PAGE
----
Technology is bringing greater transparency and wider participation to an important but underutilised revenue stream

Gifts in wills are critical to the long-term success of many charities. According to the Fundraising Institute of Australia, 25% of all charitable income comes from death bequests. It’s a fundraising channel which is already worth an estimated $300 million a year — but the full potential of bequests is far from realised. 

Currently, more than half of Australians are without a will. In an age where almost everything can be done online, people don’t want to visit a stuffy solicitor’s office to be asked awkward questions and then pay through the nose for the privilege. This is where technology is disrupting the status quo. Namely, in the form of online wills.

The rise of online wills

By removing the barriers that prevent many people from writing wills — namely, the expense and the inconvenience — online wills are empowering more Australians to put their estates in order.

In the 12 months leading up to April 2022, there were 10,121 wills completed via Gathered Here’s free online will-writing platform. With no fee to worry about, and no need to visit a solicitor, the traditional barriers are no longer a problem.

Thanks to technology, more  Australians can access estate planning and they’re jumping at the opportunity. Year-on-year, Gathered Here has seen a 158% increase in the number of online wills being written.

But improving access to estate planning is just one benefit of death tech. Digitising the will-writing process also allows for changes that can significantly increase the likelihood of someone leaving a charitable gift in their will. 

Growing gifts in wills

When anyone writes a will via Gathered Here, they’re asked if they would like to leave a charitable gift. This simple question is often omitted from the traditional will-writing process as it can be tricky and time-consuming for legal professionals to organise. However, including the question has a profound impact on donor behaviour.

Of all the wills written via Gathered Here, 16% include a charitable gift. That’s more than double the national average of 6.5%. 

The result? In just one year, will-writers using the Gathered Here platform left an estimated $91.41 million in bequests to over 250 different charities.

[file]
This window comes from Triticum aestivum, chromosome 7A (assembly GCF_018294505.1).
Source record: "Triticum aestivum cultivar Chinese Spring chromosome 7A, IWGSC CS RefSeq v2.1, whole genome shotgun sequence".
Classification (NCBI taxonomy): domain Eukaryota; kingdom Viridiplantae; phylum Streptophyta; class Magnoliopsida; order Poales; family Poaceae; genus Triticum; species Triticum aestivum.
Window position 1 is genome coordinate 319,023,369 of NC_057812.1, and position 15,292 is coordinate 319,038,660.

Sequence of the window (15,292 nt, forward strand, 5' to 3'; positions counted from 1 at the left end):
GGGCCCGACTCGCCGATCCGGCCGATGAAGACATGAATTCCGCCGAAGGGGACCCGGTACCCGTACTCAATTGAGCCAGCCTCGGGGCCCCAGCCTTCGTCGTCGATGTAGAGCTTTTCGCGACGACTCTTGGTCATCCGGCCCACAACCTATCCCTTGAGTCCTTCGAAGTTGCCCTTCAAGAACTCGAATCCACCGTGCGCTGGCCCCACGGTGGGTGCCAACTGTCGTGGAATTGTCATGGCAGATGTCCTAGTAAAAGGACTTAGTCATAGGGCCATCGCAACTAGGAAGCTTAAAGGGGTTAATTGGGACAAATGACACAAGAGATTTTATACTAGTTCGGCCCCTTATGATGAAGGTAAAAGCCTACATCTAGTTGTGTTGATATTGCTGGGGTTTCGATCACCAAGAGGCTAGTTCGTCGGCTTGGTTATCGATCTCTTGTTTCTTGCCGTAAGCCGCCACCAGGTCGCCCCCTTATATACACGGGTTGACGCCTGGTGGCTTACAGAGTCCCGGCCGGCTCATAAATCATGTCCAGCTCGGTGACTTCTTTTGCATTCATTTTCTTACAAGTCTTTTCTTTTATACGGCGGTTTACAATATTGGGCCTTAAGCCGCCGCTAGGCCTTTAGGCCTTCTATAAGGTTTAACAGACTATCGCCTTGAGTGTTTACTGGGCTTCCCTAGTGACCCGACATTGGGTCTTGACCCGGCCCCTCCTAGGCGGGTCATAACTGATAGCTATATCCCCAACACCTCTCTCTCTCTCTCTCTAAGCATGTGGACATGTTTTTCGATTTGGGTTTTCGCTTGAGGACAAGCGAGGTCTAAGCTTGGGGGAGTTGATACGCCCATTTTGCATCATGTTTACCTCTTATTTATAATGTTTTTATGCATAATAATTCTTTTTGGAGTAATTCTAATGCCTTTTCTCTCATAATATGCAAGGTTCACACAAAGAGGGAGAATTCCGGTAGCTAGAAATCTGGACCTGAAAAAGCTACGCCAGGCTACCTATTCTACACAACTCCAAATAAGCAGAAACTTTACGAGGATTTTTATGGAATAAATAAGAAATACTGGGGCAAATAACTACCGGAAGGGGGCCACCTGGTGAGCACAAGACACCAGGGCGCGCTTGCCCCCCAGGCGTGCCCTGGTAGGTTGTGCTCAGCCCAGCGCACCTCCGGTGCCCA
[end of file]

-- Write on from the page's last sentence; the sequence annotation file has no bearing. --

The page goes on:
Importantly, there was one particularly generous cohort of will-writers — those who were directed to Gathered Here via a charity campaign. 

Charity campaigns

Of the will-writers who arrived at Gathered Here following communication from a charity, 81% left charitable gifts. Incredibly, these gifts were worth twice as much as gifts not prompted by charities. This is great news for nonprofits, and it proves that existing supporters are overwhelmingly receptive to the suggestion of leaving a charitable gift in their will. It might be an awkward question, but Australians don’t seem to mind. Even better, it indicates there’s real value in casting a wider net when identifying and encouraging potential gifts-in-wills donors. 

Traditionally, gifts-in-wills campaigns have been geared towards older, wealthier Australians but the rate of giving among online will-writers shows there is significant value in connecting with a broader demographic — particularly when they’re given the tools required to easily write a will. Engaging younger supporters and donors with more modest wealth profiles opens a major opportunity for charities to develop a long-term, sustainable funding stream.

Gaining clarity

Interestingly, technology is also helping charities garner more meaningful insights about donors and their behaviour. This is revolutionary for the gifts-in-wills space, which has long been hampered by uncertainty. 

Fundraisers often have to rely on guesswork whereas data collected about online will-writers can be directly shared with charities (with donor consent). On Gathered Here’s charity platform, fundraisers can create separate gifts-in-wills campaigns, track their success, analyse donor demographics, and see individual gifts — as long as the donor agrees to share that information.

The evolution of death tech, and specifically online wills, means charities can create informed and effective strategies based on relevant and up-to-date information. Not only that, but it’s bringing equity to the estate planning process, introducing more Australians to the concept of gift-in-wills, and increasing the instances of these gifts. Long live death tech! 

 

Gathered Here is Australia’s largest end-of-life services website and most trusted provider of free online wills. So far, Gathered Here working with over 100 of Australia’s leading Charities and NFPs has helped Australians pledge over $150 million to hundreds of worthy causes while also helping fundraising professionals track and analyse those gifts to create future-proof strategies.

To find out more about online wills, visit gatheredhere.com.au

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